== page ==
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It’s one of those dialogues that can only take place in a university. In a small seminar on psychiatry and religion, faculty members from the medical school and the divinity school are sitting on opposite sides of a table discussing how medicine and religion can heal the human spirit. The divinity school speaker briefly outlines the life-giving elements of the Christian message. When he finishes, one of the young residents replies, “I grew up in a Christian home. I never experienced the healing of the spirit you talk about or what you have repeatedly called ‘grace,’ but only ‘do this, do that,’ or ‘don’t do this, don’t do that.’”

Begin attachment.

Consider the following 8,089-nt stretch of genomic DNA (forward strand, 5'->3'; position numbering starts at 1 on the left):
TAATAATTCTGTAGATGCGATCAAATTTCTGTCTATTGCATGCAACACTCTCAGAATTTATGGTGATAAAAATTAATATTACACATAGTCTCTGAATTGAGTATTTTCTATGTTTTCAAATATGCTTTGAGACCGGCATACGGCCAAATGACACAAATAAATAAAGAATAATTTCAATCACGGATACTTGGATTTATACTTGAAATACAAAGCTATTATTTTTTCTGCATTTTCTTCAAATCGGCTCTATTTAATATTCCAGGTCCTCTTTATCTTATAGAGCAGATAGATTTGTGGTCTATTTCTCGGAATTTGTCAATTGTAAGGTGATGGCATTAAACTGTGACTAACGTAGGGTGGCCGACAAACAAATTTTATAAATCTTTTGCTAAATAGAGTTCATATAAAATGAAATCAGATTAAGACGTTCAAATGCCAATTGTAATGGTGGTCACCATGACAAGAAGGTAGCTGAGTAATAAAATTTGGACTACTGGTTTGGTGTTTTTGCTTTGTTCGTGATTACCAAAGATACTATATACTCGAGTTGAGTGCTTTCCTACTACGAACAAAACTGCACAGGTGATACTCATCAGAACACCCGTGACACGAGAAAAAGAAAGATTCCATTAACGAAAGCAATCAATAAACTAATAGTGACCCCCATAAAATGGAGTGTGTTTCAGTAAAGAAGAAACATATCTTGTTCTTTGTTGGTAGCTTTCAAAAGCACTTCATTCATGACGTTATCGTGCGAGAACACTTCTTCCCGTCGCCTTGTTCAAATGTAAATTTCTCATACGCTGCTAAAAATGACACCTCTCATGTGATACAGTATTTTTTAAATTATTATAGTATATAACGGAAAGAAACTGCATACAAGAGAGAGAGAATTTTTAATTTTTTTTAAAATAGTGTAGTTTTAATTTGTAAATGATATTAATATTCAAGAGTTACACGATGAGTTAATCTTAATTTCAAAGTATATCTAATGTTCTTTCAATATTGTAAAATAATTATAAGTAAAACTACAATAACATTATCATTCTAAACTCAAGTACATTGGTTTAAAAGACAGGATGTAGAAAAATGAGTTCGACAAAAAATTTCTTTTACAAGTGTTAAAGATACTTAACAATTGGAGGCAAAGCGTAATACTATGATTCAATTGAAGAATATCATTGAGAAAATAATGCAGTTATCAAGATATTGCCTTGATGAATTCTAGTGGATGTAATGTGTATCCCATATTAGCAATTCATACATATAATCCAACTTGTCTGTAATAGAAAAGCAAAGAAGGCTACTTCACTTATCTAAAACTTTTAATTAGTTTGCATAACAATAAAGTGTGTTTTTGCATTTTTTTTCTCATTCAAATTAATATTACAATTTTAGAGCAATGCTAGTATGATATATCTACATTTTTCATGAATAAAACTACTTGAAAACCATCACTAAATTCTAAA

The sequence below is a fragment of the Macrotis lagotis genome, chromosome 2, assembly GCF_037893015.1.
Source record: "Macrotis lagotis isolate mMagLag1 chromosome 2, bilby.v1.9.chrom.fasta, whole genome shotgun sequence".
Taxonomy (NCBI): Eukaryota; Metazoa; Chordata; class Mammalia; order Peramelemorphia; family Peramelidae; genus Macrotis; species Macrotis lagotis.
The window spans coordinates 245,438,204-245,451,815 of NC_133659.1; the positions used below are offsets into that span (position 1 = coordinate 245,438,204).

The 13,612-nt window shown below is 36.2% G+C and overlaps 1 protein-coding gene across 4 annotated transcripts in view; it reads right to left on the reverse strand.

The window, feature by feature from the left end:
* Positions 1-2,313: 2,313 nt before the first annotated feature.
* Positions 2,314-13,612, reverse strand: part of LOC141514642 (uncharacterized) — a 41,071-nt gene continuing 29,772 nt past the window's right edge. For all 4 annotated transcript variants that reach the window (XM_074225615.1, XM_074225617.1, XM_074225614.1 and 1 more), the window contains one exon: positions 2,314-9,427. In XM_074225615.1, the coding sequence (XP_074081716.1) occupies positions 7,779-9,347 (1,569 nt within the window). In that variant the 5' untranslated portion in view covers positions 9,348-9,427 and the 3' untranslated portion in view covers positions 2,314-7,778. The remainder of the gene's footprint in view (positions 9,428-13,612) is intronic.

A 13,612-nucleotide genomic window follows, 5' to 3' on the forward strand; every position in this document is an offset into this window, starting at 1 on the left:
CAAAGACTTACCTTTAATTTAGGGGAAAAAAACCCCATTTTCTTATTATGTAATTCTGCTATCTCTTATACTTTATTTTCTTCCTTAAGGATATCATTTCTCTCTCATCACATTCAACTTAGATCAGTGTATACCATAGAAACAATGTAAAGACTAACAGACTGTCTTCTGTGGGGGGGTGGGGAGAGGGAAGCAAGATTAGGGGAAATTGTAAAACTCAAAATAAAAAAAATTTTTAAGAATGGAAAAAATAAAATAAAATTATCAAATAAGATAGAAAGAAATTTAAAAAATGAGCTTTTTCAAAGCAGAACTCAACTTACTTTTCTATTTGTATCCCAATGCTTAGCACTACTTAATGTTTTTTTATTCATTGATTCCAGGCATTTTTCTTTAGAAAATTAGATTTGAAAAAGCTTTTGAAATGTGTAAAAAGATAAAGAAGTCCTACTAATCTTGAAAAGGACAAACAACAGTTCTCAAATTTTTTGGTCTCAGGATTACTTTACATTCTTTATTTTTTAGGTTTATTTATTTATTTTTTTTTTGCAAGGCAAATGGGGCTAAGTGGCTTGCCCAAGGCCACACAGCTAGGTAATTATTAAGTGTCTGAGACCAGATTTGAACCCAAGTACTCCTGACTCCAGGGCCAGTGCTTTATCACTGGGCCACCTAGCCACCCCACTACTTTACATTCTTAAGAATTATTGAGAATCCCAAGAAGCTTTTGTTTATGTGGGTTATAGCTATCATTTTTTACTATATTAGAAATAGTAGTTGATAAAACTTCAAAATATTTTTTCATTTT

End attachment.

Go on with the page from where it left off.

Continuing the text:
For a moment the conversation is suspended in midair. It is painfully clear to me that at the mention of “gospel” this young man hears only “law” and that the only Christian home he has ever known is a house of boundaries. I note a small worm of self-satisfaction in my diagnosis of his condition. Then, to amplify his point, he adds, “I have a patient who thinks she has sinned against God and that God knows what she is thinking. Can you imagine that?”

Oh dear, I can imagine that. I quietly take stock of my own mental health—and keep my mouth shut. I recall Augustine’s metaphor for the soul as a house that needs cleaning. Are there rooms in my house I would rather my Lord didn’t visit? asks Augustine. Absolutely. Then, relenting, he
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